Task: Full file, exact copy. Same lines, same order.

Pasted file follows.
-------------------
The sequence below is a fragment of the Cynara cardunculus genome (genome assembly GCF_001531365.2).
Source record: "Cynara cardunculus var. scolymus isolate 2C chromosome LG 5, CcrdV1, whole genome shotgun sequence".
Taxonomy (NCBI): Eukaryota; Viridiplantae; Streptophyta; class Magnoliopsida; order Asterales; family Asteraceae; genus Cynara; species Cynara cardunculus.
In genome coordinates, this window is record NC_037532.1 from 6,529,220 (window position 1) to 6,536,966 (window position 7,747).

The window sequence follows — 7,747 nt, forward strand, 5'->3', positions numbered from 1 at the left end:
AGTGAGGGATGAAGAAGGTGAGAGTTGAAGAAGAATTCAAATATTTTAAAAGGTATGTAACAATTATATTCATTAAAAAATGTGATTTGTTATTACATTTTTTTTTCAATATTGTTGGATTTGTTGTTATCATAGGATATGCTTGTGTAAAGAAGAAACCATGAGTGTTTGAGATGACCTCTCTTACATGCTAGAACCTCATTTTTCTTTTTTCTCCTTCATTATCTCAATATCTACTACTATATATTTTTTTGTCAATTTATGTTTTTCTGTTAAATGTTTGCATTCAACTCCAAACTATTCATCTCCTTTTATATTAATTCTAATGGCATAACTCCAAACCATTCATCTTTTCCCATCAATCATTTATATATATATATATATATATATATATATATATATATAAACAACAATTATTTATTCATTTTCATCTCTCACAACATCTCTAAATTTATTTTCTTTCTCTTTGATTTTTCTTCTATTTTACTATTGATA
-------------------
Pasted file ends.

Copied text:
The sequence below is a fragment of the Cynara cardunculus genome (genome assembly GCF_001531365.2).
Source record: "Cynara cardunculus var. scolymus isolate 2C chromosome LG 5, CcrdV1, whole genome shotgun sequence".
Taxonomy (NCBI): Eukaryota; Viridiplantae; Streptophyta; class Magnoliopsida; order Asterales; family Asteraceae; genus Cynara; species Cynara cardunculus.
In genome coordinates, this window is record NC_037532.1 from 6,529,220 (window position 1) to 6,536,966 (window position 7,747).

The window sequence follows — 7,747 nt, forward strand, 5'->3', positions numbered from 1 at the left end:
AGTGAGGGATGAAGAAGGTGAGAGTTGAAGAAGAATTCAAATATTTTAAAAGGTATGTAACAATTATATTCATTAAAAAATGTGATTTGTTATTACATTTTTTTTTCAATATTGTTGGATTTGTTGTTATCATAGGATATGCTTGTGTAAAGAAGAAACCATGAGTGTTTGAGATGACCTCTCTTACATGCTAGAACCTCATTTTTCTTTTTTCTCCTTCATTATCTCAATATCTACTACTATATATTTTTTTGTCAATTTATGTTTTTCTGTTAAATGTTTGCATTCAACTCCAAACTATTCATCTCCTTTTATATTAATTCTAATGGCATAACTCCAAACCATTCATCTTTTCCCATCAATCATTTATATATATATATATATATATATATATATATATATATAAACAACAATTATTTATTCATTTTCATCTCTCACAACATCTCTAAATTTATTTTCTTTCTCTTTGATTTTTCTTCTATTTTACTATTGATA